Sunday of the Fulfillment 11/24/19 Holy Wisdom Monastery
Jeremiah 23:1-6; Colossians 1:11-20; Luke 23:33-43 Patti La Cross
I won’t be focusing this reflection on the first reading. We are all quite aware that not all who have assumed power since the earliest civilizations could or – desired to – unite those they ruled.
Today, in this day we are given, let us accept Paul’s prayer for the Colossians, and all with whom it is shared.
Let us explore how we come to know and experience a life of joy and gratitude in Jesus the Christ. Let’s revel in this world, imbued from its origins with the generosity, creativity, beauty, and untold possibility of a gracious God.
As a young child I learned that the Creator of all things was called Father, and only Jesus was called Christ, the one sent to save us. The Holy Spirit was their gift to make us brave and wise, to bring us joy and peace. A rather functional, if not Scriptural, explanation.
Paul’s description of the full and ongoing participation of the Christ in creating and “holding all things together”, and his image of the fullness of God “pleased to dwell in Christ” is certainly a richer source for our further reflection throughout this week.
Fitting of the early baptismal hymn that scholars believe it to be.
Jesus, as firstborn of all creation, indeed inherited it all: All the Love of the Creator, all the worlds, dominions, and powers – and all the earthly responsibility to heal and reconcile our brokenness.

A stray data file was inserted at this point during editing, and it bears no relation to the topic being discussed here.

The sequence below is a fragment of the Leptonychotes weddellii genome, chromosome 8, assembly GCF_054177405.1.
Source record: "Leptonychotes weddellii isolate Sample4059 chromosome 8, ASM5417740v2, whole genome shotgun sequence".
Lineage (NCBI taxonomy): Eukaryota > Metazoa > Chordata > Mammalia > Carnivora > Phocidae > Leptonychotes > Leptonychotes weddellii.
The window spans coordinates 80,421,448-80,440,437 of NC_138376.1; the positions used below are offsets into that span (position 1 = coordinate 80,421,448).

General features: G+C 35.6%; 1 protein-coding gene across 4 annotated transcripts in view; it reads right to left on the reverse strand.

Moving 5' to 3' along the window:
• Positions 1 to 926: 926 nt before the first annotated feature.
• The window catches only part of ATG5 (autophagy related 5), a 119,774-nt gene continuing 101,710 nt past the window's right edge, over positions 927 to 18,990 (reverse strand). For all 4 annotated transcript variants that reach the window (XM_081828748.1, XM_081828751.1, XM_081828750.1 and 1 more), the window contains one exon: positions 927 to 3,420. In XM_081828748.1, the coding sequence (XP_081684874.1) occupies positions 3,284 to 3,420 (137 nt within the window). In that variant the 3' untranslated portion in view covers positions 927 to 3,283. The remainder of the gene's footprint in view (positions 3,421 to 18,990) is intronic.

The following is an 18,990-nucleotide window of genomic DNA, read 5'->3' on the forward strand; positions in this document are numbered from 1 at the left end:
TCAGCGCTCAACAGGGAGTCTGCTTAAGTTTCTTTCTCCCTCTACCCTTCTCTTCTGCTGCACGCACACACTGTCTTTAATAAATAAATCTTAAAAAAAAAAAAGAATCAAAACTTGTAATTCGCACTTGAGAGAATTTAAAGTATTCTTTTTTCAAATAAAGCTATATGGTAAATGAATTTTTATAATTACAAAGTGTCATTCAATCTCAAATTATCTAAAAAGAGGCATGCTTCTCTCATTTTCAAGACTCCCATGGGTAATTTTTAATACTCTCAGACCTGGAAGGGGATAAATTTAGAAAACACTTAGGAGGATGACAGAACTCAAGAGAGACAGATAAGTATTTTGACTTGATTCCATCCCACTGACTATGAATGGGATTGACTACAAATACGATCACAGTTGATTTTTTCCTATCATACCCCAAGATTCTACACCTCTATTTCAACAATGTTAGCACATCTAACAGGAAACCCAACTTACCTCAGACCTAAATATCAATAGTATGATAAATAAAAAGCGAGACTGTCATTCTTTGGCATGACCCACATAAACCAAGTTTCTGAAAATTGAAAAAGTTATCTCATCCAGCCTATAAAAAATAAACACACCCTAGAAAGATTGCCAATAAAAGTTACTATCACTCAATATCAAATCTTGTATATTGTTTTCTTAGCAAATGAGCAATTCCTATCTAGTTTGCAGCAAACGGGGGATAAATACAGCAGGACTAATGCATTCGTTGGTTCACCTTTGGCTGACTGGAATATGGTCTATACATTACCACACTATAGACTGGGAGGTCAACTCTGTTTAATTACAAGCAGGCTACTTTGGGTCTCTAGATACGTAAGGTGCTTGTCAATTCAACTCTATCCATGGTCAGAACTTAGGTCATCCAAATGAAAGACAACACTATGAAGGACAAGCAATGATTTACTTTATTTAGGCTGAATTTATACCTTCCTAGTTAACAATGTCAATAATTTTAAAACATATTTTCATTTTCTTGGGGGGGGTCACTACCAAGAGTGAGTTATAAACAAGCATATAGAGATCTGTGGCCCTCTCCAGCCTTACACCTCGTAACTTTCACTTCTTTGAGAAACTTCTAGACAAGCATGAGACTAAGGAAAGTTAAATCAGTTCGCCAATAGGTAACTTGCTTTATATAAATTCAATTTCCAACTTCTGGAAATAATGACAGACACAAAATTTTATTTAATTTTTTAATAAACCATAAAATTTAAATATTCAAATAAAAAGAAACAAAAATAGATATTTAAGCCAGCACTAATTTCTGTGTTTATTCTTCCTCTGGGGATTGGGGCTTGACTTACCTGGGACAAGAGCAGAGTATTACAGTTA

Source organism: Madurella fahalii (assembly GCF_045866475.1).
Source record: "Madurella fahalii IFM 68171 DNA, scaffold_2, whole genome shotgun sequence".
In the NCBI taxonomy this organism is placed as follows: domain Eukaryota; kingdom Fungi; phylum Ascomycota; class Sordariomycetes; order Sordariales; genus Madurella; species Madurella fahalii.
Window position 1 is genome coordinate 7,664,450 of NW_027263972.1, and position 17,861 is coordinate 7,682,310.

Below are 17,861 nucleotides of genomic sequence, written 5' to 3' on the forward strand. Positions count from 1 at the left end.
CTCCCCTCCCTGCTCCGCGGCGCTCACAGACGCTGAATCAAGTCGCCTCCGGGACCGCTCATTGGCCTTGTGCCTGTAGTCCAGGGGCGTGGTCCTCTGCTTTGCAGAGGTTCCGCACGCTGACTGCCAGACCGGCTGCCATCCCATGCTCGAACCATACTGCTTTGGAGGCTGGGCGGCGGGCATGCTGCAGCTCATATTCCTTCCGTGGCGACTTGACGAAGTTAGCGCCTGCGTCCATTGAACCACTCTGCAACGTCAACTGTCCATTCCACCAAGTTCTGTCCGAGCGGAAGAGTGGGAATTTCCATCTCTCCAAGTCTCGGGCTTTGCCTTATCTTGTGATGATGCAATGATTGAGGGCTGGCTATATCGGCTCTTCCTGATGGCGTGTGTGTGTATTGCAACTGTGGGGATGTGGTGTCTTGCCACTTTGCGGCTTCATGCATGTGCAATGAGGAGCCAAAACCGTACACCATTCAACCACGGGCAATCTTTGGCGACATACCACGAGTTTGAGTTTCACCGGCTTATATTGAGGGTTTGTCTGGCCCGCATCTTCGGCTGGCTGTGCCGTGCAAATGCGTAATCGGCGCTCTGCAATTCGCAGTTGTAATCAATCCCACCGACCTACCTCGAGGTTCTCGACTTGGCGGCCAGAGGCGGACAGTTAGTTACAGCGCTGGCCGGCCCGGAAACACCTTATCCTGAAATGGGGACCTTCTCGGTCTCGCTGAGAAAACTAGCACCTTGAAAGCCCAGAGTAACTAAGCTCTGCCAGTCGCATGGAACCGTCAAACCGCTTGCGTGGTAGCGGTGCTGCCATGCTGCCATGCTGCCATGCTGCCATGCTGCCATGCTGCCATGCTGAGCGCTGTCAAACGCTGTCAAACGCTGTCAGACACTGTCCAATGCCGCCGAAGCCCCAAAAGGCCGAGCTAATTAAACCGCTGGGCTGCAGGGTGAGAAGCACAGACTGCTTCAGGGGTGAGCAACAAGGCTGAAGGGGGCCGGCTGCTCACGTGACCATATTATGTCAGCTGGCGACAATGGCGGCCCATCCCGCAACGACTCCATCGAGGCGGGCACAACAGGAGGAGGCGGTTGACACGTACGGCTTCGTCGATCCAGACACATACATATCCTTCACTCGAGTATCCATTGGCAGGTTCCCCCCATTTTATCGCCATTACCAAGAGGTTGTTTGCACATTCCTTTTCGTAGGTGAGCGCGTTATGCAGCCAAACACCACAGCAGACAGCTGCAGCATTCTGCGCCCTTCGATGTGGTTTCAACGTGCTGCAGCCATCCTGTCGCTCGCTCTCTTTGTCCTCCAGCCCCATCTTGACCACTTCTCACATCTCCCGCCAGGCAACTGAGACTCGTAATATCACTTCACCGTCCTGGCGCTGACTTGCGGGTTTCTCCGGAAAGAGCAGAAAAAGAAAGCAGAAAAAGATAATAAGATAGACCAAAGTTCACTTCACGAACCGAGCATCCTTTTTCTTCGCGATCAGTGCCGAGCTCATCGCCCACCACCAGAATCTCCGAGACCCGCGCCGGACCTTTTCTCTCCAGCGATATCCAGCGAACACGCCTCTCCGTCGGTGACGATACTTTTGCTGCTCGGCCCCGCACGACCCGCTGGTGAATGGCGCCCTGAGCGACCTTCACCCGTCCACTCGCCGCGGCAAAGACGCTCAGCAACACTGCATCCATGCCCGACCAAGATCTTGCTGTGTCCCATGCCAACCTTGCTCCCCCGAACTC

That is where we meet this Christ. He has spent three years animating the people in a ministry both passionate and provocative. He has been arrested, tried, and sentenced to death, and now hangs on a cross.
In an earlier homily this year I referred to Luke’s gospel as Gospel of the poor. Another distinction of Luke is that, while it was written for a Greek speaking audience, the author doesn’t paint the whole Jewish community as being dismissive of Jesus.
Yes, there were Scribes and Pharisees who sought to be rid of him. But Luke makes it clear that it was “the Rulers”, not “the People” who were hostile to Jesus. He used the collective “they” of Jews and Romans together, indicating that the wide net of forgiveness was thrown to both.
His lifelong passion was for the ordinary and the lost: The People.
In Luke’s account of the Passion, The People are present. They are standing as witnesses. We aren’t told if they supported him or not.
But they stood, while the Rulers mocked Jesus: “let him save himself”
Then the soldiers mocked him.
Then one of those Luke calls “wrongdoers”, crucified alongside Jesus, audaciously taunted him: “If you are the Messiah, save yourself and us”.
Finally, the man hanging to the other side of Jesus speaks. He addresses Jesus by his given name and acknowledges the injustice of Jesus’ sentence. This one also understands that he is in the presence of a a person with true power. And he asks Jesus to remember him;
perhaps so to validate that his own life also once had dignity.
We don’t have any record of this man’s crime – nor of his repentance.
He asked only to be remembered.
Hanging from his own cross, Jesus heard this random bandit’s despair, and must have loved him. That random, particular guy. As only he could love.